Saturday, April 10, 2010
The image above shows the output of the Linux "top" command. Each row in the table corresponds to a process and the values in the row indicate how much of the system resources (memory and CPU) are consumed by the process. Sorting the table quickly identifies the top consumers of system resources.
Identifying "top" processes is a staple of system management and most operating systems have a tool that displays a sorted table of processes (e.g. Unix top, Windows Task Manager, OS X Activity Monitor).
When managing a data center full of servers, a top servers tool provides similar benefits, rapidly identifying servers with performance problems.
In the top servers table shown above, each row corresponds to a server in the data center. Sorting the table by server load quickly finds the most heavily loaded servers.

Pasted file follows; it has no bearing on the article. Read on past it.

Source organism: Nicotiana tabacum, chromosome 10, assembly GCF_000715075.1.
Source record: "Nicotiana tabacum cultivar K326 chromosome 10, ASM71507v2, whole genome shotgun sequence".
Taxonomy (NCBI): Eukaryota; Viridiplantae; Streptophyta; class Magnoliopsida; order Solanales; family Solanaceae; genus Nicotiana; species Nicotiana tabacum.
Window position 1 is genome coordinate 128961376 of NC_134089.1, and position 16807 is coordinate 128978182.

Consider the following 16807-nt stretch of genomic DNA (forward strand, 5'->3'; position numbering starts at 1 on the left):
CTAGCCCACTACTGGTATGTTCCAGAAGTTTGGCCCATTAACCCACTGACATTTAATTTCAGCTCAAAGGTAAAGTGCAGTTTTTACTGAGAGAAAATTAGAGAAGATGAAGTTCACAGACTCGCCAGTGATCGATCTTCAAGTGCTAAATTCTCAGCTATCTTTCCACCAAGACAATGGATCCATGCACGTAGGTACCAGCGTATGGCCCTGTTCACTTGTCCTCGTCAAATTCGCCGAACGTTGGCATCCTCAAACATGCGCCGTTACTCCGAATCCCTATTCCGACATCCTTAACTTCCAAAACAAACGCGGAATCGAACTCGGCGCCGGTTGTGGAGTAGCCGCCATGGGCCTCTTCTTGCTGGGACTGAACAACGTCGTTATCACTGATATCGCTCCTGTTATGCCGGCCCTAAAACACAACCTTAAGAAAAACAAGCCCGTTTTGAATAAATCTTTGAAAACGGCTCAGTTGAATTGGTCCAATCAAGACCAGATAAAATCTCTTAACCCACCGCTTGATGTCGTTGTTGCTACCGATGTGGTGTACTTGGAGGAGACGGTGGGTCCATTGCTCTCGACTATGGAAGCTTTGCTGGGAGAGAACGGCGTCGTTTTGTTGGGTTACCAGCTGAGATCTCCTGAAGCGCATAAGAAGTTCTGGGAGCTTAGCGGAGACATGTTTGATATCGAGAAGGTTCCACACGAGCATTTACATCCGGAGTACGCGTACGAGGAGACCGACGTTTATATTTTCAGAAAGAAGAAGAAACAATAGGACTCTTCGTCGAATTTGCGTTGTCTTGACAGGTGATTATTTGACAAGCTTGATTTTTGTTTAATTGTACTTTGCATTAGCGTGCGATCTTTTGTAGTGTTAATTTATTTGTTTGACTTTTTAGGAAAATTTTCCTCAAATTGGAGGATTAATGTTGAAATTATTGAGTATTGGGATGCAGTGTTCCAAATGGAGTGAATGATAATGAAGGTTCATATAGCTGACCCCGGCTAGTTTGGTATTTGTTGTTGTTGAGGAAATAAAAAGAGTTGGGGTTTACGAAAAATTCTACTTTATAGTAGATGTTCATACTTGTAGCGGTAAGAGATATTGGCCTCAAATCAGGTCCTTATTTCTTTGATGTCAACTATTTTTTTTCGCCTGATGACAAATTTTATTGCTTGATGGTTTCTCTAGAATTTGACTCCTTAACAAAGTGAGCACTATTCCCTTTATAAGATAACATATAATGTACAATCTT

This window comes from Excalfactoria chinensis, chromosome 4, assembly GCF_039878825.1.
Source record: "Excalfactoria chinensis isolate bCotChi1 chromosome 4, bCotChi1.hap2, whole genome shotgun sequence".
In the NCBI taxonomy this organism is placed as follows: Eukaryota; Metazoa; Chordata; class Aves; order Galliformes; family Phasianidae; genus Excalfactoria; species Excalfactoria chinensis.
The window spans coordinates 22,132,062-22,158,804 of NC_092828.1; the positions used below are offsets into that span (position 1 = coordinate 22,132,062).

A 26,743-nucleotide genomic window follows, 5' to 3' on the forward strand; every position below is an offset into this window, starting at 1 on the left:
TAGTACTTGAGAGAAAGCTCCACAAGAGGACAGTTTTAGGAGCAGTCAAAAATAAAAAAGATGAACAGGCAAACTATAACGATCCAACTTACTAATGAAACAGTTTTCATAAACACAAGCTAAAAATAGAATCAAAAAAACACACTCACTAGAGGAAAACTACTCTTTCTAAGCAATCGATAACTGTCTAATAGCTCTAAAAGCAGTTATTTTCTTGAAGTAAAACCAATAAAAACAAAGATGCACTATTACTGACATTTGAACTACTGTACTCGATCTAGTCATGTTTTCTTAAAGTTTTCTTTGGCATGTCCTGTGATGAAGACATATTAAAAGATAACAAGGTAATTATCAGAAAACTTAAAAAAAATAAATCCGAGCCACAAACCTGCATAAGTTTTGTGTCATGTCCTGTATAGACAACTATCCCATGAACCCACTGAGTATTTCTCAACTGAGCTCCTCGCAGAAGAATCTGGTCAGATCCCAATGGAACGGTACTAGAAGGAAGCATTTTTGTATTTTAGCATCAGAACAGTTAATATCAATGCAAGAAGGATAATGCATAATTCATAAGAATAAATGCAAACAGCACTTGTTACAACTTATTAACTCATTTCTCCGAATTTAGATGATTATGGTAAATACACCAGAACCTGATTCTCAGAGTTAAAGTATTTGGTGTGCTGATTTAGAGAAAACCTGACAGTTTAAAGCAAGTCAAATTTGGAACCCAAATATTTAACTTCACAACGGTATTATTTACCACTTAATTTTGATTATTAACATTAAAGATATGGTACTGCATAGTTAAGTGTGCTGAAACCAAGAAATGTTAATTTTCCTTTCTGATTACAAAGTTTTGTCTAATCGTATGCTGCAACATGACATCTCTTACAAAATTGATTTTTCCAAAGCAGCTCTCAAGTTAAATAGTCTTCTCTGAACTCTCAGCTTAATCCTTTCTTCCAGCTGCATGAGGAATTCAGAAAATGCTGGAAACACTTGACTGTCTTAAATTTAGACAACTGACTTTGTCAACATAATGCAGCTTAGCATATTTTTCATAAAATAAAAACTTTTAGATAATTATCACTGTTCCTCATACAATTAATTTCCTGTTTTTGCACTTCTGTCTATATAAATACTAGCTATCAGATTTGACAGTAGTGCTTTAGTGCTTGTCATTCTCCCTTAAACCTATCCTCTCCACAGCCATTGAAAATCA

The challenge in constructing a data center wide top servers table is finding a scalable way to collect performance metrics from all the servers in the data center so that the metrics can be combined and sorted in a single table.
The screen capture shows actual data collected from over 1,000 servers. A Host sFlow agent was installed on each server. The agent is an open source implementation of the Host sFlow standard currently being developed at sFlow.org. The agent requires minimal server resource, only 50K of memory and negligible CPU. The combined network traffic from all 1,000+ Host sFlow agents is a little over 100K bits per second.
The Host sFlow agents provide the sFlow analyzer with a real-time view of the load on all the servers in the data center, making it possible to construct the data center wide top servers table.
Host sFlow combined with sFlow monitoring built into the network switches (see Hybrid server monitoring) provides a complete picture of the performance of each server in the data center. The traffic visibility from the switches provides context for a server's performance metrics, identifying the clients making use of its services and the back end resources that it depends on.